Business is largely back to normal along the global supply chain, including where it all begins for the Care Bear: the factory floor in China.
Anward Shen, owner of An’Best Toys in China, which produces the plush toys for U.S. retailer Basic Fun!, said the cost of making a Care Bear is back to where it was before the pandemic. He said his factory in the northwestern city of Ankang produces a million Care Bears every month.
Covid exposed weaknesses throughout the system, and so it took much longer, cost considerably more and led to tighter inventory availability for some time. During the global supply chain disruptions in 2021, Shen told CNBC the cost to produce a Care Bear had soared by 25% that year.
“Compared to October of 2021, it’s really night and day” said Jay Foreman, CEO of Basic Fun! “Everything was out of balance, every step in the supply chain.”
Now, while it’s easier to get Care Bears to American shoppers, and at lower prices, there are new strains in the system, reflecting divergent economic realities in the U.S. and China.
For instance, unlike in the U.S., where policymakers tackle stubborn inflation amid a resilient economy, Beijing is battling deflation and slower growth.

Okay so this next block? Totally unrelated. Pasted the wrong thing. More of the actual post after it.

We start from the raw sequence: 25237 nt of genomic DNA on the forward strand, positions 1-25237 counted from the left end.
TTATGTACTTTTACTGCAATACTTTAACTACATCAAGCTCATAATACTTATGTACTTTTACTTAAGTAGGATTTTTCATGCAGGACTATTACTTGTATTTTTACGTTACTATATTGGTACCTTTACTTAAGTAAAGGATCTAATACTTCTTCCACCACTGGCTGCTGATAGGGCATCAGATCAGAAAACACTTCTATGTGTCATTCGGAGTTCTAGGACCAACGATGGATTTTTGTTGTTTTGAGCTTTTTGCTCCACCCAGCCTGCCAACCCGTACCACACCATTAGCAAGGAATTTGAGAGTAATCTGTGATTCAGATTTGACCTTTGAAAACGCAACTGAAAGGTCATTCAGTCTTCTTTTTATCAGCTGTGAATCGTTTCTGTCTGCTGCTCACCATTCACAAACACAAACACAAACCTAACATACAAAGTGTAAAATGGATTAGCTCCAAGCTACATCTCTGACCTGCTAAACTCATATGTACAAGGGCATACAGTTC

Workers making Care Bears at a factory in Ankang, China.
The slowdown has depressed material prices. High unemployment in the country has allowed manufacturers to rein in rising wages for workers. And with demand declining globally, factories are bidding for U.S. orders more aggressively by offering price cuts.
Shen said the move helps customers and allows him to retain their business. “We passed on nearly all of the cost savings to U.S. buyers and their customers,” he said. “They want the cheaper price. We need the orders.”
Logistics costs are also in check. Beijing’s decision to lift restrictive Covid controls at the end of 2022 has eased travel across the country. Shipping containers are plentiful at the Chinese ports. Shen said his American buyers are still working through old inventories, freeing up freight space.
“Many buyers overseas bought too much when it looked as though the market was recovering from the pandemic,” he said. “They are de-stocking now.”
In 2021, Care Bears were held up for up to two months, adding to costs. Now, they’re shipped out almost immediately while deflation ripples through export industries.
It’s 10 a.m. on a Wednesday, and out on the open water beyond the Port of Los Angeles are two ships carrying fuel, plus another with automobiles. Any large ships loaded with cargo from Asia are already inside the port, being processed by dockworkers.
What a difference two years makes.
During the supply chain mess of 2021 — when CNBC followed the journey of a Care Bear from a factory in China to a store in New York — there were 65 container ships anchored off the ports of L.A. and Long Beach. “Some vessels without reservations were sitting outside the port for weeks on end,” said Gene Seroka, the L.A. port’s executive director.
Those ships waited up to 10 days for an appointment to be unloaded. Even after that, containers sat on the docks another 11 to 13 days before being lifted onto a truck or train. The cost of a single traditional shipping container skyrocketed to around $20,000.
Many Christmas items did not arrive in time.